Boast in This
by Adam Kronberger / Head of School
This past month over 100 students from prospective families visited our 2 campuses during Open Houses and campus tours. It is so much fun to host interested families and introduce them to the Crosshill community! But for our staff to truly tell our story well, they must be excellent at bragging. But not bragging as the world defines bragging. The prophet Isaiah instructs us to not boast in our perceived wisdom, or in our perceived strength and power, or in our perceived riches. But rather we should “boast in this, that he understands and knows me (God), that I am the Lord who practices steadfast love, justice, and righteousness in the earth. For in these things I delight, declares the Lord” (Jeremiah 9:23-24). Every good thing that happens on our campuses is a direct result of the leading of the Lord, and that is something to brag about!
You might be wondering how I prepare our humble staff to boldly boast in the Lord. The training I provide is actually quite easy. I simply tell them to talk to you, our Crosshill families. You are the source of so much encouragement and constant testimonies of God at work. In fact, most of the families interested in our community are first sold on our school through conversations with you. With well over 90% retention from year to year, our families’ committed devotion to God in the Crosshill community is very attractive.
We rejoice that God continues to clearly provide instructions to our community of parents, leaders, and teachers about His will. Our mission is to train disciples. Our message is the Gospel of Jesus Christ. Our method is thousands of hours of life-on-life relationships through schooling, partnerships, and amazing activities. Yet at times, we can all fall short of God’s plans. But Jesus himself declares to us that His power is made perfect in our weakness, and so we should continue to brag even in our weaknesses (2 Cor. 12:9)!
As prospective families spoke with me this month, they specifically stated a desire for their children to experience discipleship training on a daily basis. They were excited about a school that not only emphasizes salvation for their children, but a compassion and passion for the Good News to reach the lost. They are looking for a support system to partner with, led by the Lord. Pray with us that we continue to grow into the community that God desires!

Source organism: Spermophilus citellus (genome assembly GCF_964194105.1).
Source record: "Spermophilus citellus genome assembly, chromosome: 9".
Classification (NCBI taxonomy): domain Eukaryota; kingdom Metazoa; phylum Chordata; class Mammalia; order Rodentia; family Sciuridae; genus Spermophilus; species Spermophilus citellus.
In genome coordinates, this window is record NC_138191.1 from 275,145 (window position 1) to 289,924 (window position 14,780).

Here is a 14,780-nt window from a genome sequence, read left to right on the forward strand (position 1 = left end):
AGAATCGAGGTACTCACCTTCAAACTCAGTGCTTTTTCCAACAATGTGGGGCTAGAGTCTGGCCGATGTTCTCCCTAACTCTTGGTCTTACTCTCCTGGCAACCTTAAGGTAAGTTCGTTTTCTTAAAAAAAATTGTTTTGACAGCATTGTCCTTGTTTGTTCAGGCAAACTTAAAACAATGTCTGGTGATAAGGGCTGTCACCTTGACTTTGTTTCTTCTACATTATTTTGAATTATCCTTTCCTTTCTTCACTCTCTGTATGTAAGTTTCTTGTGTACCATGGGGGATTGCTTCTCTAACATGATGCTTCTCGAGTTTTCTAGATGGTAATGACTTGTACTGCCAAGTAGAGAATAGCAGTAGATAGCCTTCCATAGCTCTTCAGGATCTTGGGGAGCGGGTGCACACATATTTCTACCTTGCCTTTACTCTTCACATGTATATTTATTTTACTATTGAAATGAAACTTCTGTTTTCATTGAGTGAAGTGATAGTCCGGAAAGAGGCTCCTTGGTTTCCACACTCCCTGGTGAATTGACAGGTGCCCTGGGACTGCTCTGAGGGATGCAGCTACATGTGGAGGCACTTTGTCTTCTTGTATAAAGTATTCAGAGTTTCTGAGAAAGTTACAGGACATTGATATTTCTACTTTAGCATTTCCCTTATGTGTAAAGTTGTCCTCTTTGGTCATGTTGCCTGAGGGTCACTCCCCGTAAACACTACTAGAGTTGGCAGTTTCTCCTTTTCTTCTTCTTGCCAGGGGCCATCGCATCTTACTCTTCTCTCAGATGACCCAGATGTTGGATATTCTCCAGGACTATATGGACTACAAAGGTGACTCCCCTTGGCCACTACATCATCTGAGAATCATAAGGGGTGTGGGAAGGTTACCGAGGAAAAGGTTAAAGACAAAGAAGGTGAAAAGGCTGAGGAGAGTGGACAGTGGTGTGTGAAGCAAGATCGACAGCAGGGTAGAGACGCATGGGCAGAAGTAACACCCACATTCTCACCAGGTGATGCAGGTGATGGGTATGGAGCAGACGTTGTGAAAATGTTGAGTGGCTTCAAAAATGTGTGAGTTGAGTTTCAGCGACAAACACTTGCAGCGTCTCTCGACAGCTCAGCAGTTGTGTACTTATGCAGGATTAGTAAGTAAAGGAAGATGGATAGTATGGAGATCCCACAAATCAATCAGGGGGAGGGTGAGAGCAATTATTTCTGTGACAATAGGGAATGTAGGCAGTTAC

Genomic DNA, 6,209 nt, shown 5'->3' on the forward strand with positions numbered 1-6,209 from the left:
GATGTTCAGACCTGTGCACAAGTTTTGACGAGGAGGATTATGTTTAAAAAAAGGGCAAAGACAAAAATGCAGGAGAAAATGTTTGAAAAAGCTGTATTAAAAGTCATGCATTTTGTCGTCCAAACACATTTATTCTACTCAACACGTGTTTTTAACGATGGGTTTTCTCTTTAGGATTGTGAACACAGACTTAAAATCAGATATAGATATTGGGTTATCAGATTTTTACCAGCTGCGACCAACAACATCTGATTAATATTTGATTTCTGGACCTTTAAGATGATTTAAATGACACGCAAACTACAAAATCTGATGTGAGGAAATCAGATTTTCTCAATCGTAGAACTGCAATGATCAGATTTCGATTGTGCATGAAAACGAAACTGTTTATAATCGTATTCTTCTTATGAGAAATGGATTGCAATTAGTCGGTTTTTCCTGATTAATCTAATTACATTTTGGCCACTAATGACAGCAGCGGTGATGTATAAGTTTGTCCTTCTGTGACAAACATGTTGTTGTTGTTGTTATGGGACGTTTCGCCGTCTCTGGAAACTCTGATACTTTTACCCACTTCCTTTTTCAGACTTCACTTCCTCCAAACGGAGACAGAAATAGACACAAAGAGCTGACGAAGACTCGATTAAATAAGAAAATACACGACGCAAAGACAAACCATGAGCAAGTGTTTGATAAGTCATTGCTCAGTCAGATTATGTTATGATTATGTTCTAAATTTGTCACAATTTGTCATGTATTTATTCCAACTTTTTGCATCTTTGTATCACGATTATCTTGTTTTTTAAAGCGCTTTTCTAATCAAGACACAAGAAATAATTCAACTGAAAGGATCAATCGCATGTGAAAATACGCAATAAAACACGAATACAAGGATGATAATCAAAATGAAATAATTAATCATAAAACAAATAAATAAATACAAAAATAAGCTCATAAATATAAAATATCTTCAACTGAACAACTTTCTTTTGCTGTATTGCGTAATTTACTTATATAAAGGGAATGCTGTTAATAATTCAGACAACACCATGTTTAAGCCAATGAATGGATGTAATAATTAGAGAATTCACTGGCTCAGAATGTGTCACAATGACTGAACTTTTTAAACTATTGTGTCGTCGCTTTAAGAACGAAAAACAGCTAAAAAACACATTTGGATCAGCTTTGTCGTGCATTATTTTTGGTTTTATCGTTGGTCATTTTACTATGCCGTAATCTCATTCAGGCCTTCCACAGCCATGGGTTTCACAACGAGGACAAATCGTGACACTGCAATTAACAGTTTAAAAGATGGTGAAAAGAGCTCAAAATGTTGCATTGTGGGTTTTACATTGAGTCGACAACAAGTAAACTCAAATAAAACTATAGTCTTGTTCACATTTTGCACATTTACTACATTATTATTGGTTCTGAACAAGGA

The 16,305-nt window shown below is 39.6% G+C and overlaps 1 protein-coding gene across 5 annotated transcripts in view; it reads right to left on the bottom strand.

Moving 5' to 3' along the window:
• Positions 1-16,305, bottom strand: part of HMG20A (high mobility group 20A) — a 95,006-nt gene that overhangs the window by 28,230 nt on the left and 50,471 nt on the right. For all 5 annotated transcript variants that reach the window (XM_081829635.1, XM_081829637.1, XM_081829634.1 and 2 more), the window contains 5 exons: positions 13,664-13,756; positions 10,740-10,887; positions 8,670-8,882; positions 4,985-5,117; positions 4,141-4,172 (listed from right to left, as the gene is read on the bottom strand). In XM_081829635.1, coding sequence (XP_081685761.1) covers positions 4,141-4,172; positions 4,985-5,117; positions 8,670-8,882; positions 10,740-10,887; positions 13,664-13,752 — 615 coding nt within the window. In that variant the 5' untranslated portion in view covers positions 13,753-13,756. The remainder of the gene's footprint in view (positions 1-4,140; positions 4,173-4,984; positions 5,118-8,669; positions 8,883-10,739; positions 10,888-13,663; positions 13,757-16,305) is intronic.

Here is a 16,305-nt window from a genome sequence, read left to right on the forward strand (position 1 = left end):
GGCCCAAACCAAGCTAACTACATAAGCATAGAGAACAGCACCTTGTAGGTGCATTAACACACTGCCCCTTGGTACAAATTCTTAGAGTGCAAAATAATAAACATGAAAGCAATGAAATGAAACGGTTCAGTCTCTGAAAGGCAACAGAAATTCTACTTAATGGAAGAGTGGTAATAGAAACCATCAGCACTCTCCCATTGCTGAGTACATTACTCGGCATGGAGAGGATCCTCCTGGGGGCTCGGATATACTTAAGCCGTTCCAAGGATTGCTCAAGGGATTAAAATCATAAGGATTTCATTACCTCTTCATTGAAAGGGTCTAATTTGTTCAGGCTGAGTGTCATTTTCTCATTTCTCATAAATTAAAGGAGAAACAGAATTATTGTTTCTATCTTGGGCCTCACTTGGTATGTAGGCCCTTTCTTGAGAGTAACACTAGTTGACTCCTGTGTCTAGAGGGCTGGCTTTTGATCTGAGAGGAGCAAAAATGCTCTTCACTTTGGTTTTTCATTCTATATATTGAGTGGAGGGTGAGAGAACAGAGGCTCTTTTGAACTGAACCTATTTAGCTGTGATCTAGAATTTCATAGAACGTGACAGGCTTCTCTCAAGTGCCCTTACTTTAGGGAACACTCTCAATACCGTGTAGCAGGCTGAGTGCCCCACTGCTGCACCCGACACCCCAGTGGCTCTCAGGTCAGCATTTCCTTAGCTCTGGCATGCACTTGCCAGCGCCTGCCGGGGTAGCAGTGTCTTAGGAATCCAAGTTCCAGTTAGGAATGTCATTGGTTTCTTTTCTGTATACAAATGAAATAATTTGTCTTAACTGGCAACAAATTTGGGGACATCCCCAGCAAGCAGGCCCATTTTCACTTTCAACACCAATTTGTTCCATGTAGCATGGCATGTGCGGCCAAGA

by Adam Kronberger / Head of School
In our house we have a standing appointment each night at the dinner table for homework help. Quality time, practical tutoring, and plenty of unhealthy snacks are par for the course. For our family and probably many other families, much of the homework help surrounds the subject of math. For even the best of students, there is always a challenging problem that can stump a student...and a parent. As a math teacher I often experience a frustrating habit among students asking for help in my class. It often goes like this…
Student “Can you help me with #32?”
Teacher “Sure, what is the problem asking?”
Student “I don’t know.”
Teacher “Did you write the problem down? Did you draw a picture? Did you read the question more than once?”
Student “No, no, and no.”
A good math teacher will tell the passive student to spend more time investigating the math problem before asking for help. While it may seem a bit harsh, the teacher knows that teaching can only go so far without the student personally engaged in the learning. And the teacher is not leaving the student hung out to dry, for the teacher understands what the student knows and doesn’t know, and will fill in the blanks as needed.
Sometimes in life it is easy to give up on a challenge without putting any serious effort into it. There is no greater challenge that we face in life than the constant sin that plagues us. If you think quadratic equations are tough, try being perfect! And God does not give us a pass either, as Paul reminds us to “continue to work out our salvation with fear and trembling” (Philippians 2:12).
Just like the math teacher, God wants us to do are part. But how can that accomplish anything? Paul describes this in the next verse (Philippians 2:13) “for it is God who works in you to will and to act in order to fulfill his good purpose.” Just as the math teacher has the knowledge, God has all the power. And just as the student must practice the knowledge that is taught, the believer must work God’s transforming power into their own lives.